Drivel Starved Nation;
Geez, do I have a bunch of stuff to report! But it will have to wait. Meanwhile, here are a couple of updates;
1) I have all the details for our excellent field trip to China this fall and I will post them before weeks end.
2) The parts for the CT-19 Transfer Bevel are done with machining, you can follow the progress here
4) The miter square run is back on track (we had some supplier issues). That’s good news.
5) Had a fire at my house, little damage, will report on this later – yes, it could happen to you.
6) Spent 5 days in the hospital 3 weeks ago. Not a fun experience. Will report on this later as well. (I am fine) And yes, this could happen to you as well.
7) I am now on month four of an idea that I am not sure will work. I am going to build a prototype and if it works, I will really be happy and I think you will be happy too!
I love our HP-10 Foxtail Convertible Plane and this week we will open the pre-order window for the four-piece “V” Groove Kit. Here are a couple of images;
Notice the unique iron design? To sharpen, all you need to do is hone the surface at 30 degrees, no special hone required. How cool is that?
I’ve ranted about this before, but the lack of texture in avocational woodworking drives me crazy. From round trees come square edged stock that typically makes square edged, planar projects. By adding texture, you are adding shadows, and this almost always (when done well) adds interest. Remember, our eyes like to eat too!
Here are my thoughts on the four profiles in this kit.
60 Degree “V” Groove Profile
This profile does a couple of cool things. It obviously makes a sharp “V” groove that can be used as a design element or as a way to save your bacon when you have a seam that is not perfect – simply control the “V” groove depth with the depth skids and cut a “V” groove on said crappy seam to hide it. This is ironically called a “reveal”.
You can also make 60 degree chamfers or full equilateral triangle strips that can be used for inlays, or, grouped in sixes to make incredibly strong linear rods – think fly rods here.
I like the really sharp texture element this profile creates.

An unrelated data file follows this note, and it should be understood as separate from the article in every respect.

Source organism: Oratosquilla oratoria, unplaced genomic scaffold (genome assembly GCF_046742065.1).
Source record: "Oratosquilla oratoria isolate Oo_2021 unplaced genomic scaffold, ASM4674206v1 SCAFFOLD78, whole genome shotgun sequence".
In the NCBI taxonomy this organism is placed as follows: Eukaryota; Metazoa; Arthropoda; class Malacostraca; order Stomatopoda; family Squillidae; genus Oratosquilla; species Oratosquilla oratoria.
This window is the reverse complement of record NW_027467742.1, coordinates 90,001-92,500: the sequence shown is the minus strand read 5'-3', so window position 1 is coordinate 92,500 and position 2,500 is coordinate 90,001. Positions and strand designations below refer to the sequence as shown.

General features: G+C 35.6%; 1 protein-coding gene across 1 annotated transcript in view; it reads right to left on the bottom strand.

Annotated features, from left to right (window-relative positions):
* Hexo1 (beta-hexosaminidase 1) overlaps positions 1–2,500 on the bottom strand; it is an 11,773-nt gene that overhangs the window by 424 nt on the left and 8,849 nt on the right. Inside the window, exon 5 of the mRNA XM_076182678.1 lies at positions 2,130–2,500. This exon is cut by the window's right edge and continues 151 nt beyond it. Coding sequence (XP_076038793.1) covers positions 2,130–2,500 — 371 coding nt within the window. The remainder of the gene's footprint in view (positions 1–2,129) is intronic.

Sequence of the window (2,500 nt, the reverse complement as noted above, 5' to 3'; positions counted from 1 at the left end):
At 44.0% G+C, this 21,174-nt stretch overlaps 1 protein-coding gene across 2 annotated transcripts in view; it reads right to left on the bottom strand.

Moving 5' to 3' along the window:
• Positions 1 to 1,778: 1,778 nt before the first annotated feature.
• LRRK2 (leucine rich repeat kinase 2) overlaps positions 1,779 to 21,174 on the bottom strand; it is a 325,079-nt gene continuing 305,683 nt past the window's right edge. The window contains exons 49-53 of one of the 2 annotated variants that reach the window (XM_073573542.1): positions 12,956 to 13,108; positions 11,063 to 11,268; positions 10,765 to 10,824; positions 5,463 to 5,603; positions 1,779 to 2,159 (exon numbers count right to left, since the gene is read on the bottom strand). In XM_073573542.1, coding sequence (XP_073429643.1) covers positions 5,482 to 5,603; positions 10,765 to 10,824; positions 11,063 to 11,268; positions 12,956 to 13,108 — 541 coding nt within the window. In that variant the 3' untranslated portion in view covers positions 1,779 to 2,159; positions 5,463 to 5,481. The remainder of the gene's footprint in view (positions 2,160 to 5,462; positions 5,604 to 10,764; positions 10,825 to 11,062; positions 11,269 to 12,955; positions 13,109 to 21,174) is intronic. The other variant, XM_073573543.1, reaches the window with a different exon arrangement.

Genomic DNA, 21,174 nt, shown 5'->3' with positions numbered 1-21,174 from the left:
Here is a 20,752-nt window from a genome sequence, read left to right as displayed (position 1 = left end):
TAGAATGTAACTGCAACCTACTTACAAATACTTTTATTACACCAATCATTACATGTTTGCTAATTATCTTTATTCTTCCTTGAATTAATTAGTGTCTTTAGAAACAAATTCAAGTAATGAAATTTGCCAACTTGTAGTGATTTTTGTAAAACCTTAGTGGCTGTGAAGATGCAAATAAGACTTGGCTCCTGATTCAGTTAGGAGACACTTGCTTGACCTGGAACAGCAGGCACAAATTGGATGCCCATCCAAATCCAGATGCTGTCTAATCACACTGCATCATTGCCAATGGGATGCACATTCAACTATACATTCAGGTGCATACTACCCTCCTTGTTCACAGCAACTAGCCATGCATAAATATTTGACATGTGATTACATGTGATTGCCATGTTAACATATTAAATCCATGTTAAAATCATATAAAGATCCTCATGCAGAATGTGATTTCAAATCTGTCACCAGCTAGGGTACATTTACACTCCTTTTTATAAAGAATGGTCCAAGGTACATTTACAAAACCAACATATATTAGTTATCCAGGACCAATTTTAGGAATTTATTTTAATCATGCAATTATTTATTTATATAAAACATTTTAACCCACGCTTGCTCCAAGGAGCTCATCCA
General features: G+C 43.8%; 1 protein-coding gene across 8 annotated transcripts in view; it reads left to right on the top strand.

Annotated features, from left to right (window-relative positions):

90 Degree “V” Groove Profile
When used with a fence, chamfering is an obvious use, as are all the ideas mentioned above with the 60 Degree Profile. The coolest use in my opinion is to use this profile to inlay corner moldings into planar surfaces to add contrast and/or texture. I’s fast, fun, and as always, when done well, adds much interest. This beat up sample has been in our showroom for over a decade, but you get the idea…
The “V” Groove Texture Profiles
I will post some really cool ideas for these two profiles in the next week or so to show how much fun adding texture can be. Meanwhile, one use for either of these profiles is for indexed glue joints. I like using this joint in thin wood that is not straight. I hate using clamping cauls to straighten out warped material in a glue up. What I prefer is to offset the offending curved stock so they cancel each other to create a straight board. To do this requires either dowels, biscuits, (neither work in thin stock well) or an indexed joint using “V” grooves. The added gluing surface creates an incredible joint that you will never have to worry about.
All done without power, noise or the need for a dust collector.
6 comments on this post:
If the wood isn’t straight, how can the fence and sold register in order to make straight cuts of consistent depth?
Once again, very cool- planing profiles has to be the most enjoyable part of using handtools… and routers…blah, quickest, loudest and messiest way to ruin a project.
Like the engineering that went into just needing to hone at 30 degrees. Wondering if you’ve thought of making an insert for the HG-1 honing guide that would hold the HP-10 cutters in perfect square?
Great question, a couple of simple solutions.
Depending on the length of the stock, sometimes one can pull the bend out of the stock with just the vise jaws. With longer stock, I have two pieces of aluminum angle that I clamp to the stock to straighten it prior to planing. They are clamped in place just below the bottom of the fence. One could substitute wood for the same purpose.
However, to lget this straight (in my head), one more thing: my assumption was that the joint was between two equally curved boards that offset each other, for the purpose of forming a panel. Straightening both boards in opposite directions to mate the joint until the glue sets seems like it would require several extra hands, clamps, and/or cawls across the width of the joint.
Don’t get me wrong–the idea of manually “finger jointing” the edges of boards appeals to me greatly. I’m sure, as is often the case, I’m missing something.
Your loyal Doubting Thomas.
With an indexed joint, (and this really depends upon how thick and stiff the material is) and thin stock, the boards will self-align. If they become difficult, one might need cauls, but the end result is no mismatch of the surface.
I have often laid a curved board convex up across the corner of my bench and used clamps to bring the ends down to the bench surface. The mating concave down board might require a clamp in the center if it is really stiff, but with this setup, and only two hands, you can clamp the boards together convex to concave.
The whole point of using an indexed glue joint is to minimize the the work to make the surface planar, which can be substantial.
Thanks for the explanation. I think I was visualizing thicker stock than you’re talking about.